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Higher educational attainment does not improve chances of happiness

by Ion Gireada on 27 March 2015
Health, Lifestyle     |      Afro-Caribbean,  educational attainment,  Indian,  life happiness,  Pakistani

With added education come more opportunities for bigger earnings, but highly educated people are not a lot happier than those with low educational attainment, a new study found.

Even though a good education brings material and financial abundance, it does not improve your life chances of happiness.

“These findings are quite controversial because we expected to find the socioeconomic factors that are associated with mental illness would also be correlated with mental wellbeing,” said lead author Sarah Stewart-Brown, professor at University of Warwick in Britain.

“So if low educational attainment was strongly associated with mental illness, high educational attainment would be strongly connected to mental well-being. But that is not the case,” Stewart-Brown added.

Scientists analyzed socio-economic factors related to high mental wellbeing, such as level of education and personal finances. While low educational attainment is strongly associated with mental illness, researchers wanted to find out whether higher educational attainment correlates with mental wellbeing.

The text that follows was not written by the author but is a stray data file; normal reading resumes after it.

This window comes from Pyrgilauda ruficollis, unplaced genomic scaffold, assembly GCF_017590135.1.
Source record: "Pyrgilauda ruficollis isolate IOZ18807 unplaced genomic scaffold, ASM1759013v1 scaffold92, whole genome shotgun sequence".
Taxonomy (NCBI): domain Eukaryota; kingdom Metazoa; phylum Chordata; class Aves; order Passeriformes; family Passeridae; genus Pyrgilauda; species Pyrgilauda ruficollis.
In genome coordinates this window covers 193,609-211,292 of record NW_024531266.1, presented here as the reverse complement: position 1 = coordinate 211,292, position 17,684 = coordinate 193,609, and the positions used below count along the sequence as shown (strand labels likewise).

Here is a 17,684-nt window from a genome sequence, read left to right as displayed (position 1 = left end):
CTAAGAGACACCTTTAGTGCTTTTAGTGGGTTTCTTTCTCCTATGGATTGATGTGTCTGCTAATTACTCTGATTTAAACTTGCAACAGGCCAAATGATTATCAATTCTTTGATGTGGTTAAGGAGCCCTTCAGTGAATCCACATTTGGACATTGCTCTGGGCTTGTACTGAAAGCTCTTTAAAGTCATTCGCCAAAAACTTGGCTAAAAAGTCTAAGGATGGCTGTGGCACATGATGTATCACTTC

Researchers found all levels of educational attainment had similar odds of high mental well-being.

A high level of mental wellbeing was defined as “feeling good and functioning well”. People with high levels of mental wellbeing manage to feel happy and contented with their lives more often than those who do not, the researchers observed.

However, surprising results in the study included high levels of mental wellbeing among Afro-Caribbeans, especially men.

“We were very surprised to find substantially increased odds of high mental well-being among minority ethnic groups, particularly African and African-Caribbean, Indian and Pakistani groups,” Stewart-Brown said.

For the study, scientists used existing data from the Health Survey for England (HSE) for 2010 and 2011, and involved 17,030 survey participants across both years.

The findings were published in the British Journal of Psychiatry.

Higher educational attainment does not improve chances of happiness

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